/van/; for 1, 2 also Turk. /vahn/, n.
1. Lake, a salt lake in E Turkey. 1454 sq. mi. (3766 sq. km).
2. a town on this lake. 88,597.
3. a male given name.

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City (pop., 1997: 226,965), eastern Turkey, on the eastern shore of Lake Van.

The ruins of stone buildings there date from the 8th century BC, when it was the chief centre of the kingdom of Urartu. After the fall of Nineveh (612 BC), it was occupied in succession by the Medes, the kings of Pontus, Arabs (7th century AD), and Armenians (8th century AD). It fell to the Seljūq dynasty after 1071 AD and to the Ottoman Empire in 1543. Russian forces held it (1915–17) during World War I. It has a large Kurdish population. It once had a large Armenian population that was brutally expelled following the war (see Armenian massacres). Van is a shipping point for hides, grains, fruits, and vegetables.
(as used in expressions)
Van Diemen's Land
Beethoven Ludwig van
Derek Niven van den Bogaerde
Jerome van Aken
Jeroen van Aken
Brooks Van Wyck
Cliburn Van
Diemen Anthony van
Doesburg Theo van
Eyck Jan van
Goes Hugo van der
Gogh Vincent Willem van
Goyen Jan Josephszoon van
Helmont Jan Baptista van
Edda van Heemstra Hepburn Ruston
Johan Maurits van Nassau
Leeuwenhoek Antonie van
Lucas Huyghszoon van Leyden
Mander Karel van
Meegeren Han van
Henricus Antonius van Meegeren
Mies van der Rohe Ludwig
Oldenbarnevelt Johan van
Ostade Adriaen van
Phan Van San
Quine Willard Van Orman
Rembrandt Harmenszoon van Rijn
Ruisdael Jacob Isaakszoon van
Ruysdael Salomon van
Scorel Jan van
Isabella Van Wagener
Van Buren Martin
Van Cortlandt Stephanus
Van de Graaff Robert Jemison
van der Waals Johannes Diederik
Van Der Zee James Augustus Joseph
Van Doren Carl Clinton and Mark
Van Dyck Sir Anthony
Van Dyke Dick
Richard Wayne Van Dyke
Van Heusen Jimmy
Van Lake
Velde Henri van de
Velde Willem van de the Elder
Andries van Wesel
Vondel Joost van den
Weyden Rogier van der
Jan van Wynkyn
Honthorst Gerrit van
Maurits prince van Oranje count van Nassau

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 city, eastern Turkey. It lies on the eastern shore of Lake Van at an altitude of about 5,750 feet (1,750 metres). The city lies in an oasis at the foot of a hill crowned by an ancient ruined citadel. A ruined stone building near the foot of the rocky spur bears cuneiform inscriptions dating from the 8th and 7th centuries BC, when Van was the chief centre of the Urartu Kingdom. After the fall of Nineveh (612 BC) it was occupied in succession by the Medes, Achaemenian Persians, and the kings of Pontus. Rock inscriptions on the citadel hill include one in Old Persian carved on the orders of the Achaemenian king Xerxes I (early 5th century BC). Van was included in the kingdom established by King Tigranes I in the 1st century BC. The Romans and the Sāsānids of Persia fought over it for a time; it became a tributary state to the Arabs in the 7th century; and it prospered under the Armenian Bagratid dynasty in the 8th century. The region fell to the Seljuq Turks after their victory over Byzantium (1071) and was later annexed to the Ottoman Empire in 1543. Russian forces occupied the city from 1915 to 1917 during World War I.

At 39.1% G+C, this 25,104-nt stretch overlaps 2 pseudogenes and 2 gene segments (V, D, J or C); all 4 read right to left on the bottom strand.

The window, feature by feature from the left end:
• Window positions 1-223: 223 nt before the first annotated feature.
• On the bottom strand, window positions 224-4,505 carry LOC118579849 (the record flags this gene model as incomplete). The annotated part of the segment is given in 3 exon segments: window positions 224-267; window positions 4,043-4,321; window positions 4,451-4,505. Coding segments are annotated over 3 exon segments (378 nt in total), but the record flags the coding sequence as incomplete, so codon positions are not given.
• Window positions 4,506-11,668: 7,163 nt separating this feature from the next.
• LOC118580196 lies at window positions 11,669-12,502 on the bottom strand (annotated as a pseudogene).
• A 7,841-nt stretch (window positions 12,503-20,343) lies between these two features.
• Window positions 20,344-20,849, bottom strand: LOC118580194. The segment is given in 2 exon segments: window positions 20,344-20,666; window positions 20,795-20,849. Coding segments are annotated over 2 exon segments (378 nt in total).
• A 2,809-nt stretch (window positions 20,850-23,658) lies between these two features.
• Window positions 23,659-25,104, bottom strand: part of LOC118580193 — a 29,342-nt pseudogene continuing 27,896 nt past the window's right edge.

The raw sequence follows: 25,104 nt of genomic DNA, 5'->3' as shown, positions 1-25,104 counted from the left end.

The mound of Toprakkale, 3 miles (5 km) north of the modern city, is the site of an excavated ancient Urartian city dating from the 8th century BC. Van's local museum contains numerous specimens of Urartian inscriptions and pottery found in the vicinity. Van's trade is mainly in regional products such as skins, grains, fruits, and vegetables. Lake Van (Van, Lake), the largest body of water in Turkey, is the focus of a growing tourist trade, and there are air services from Ankara and Istanbul.

      The region in which Van is situated is a stock-raising area, specializing in horses; grains, fruits, and vegetables are grown. The region has a large Kurdish population; the Armenian section of the population, which had nationalist aspirations, was deported by government order and was subsequently massacred during World War I. Pop. (2000) city, 284,464.

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Universalium. 2010.

(of an army or a fleet), /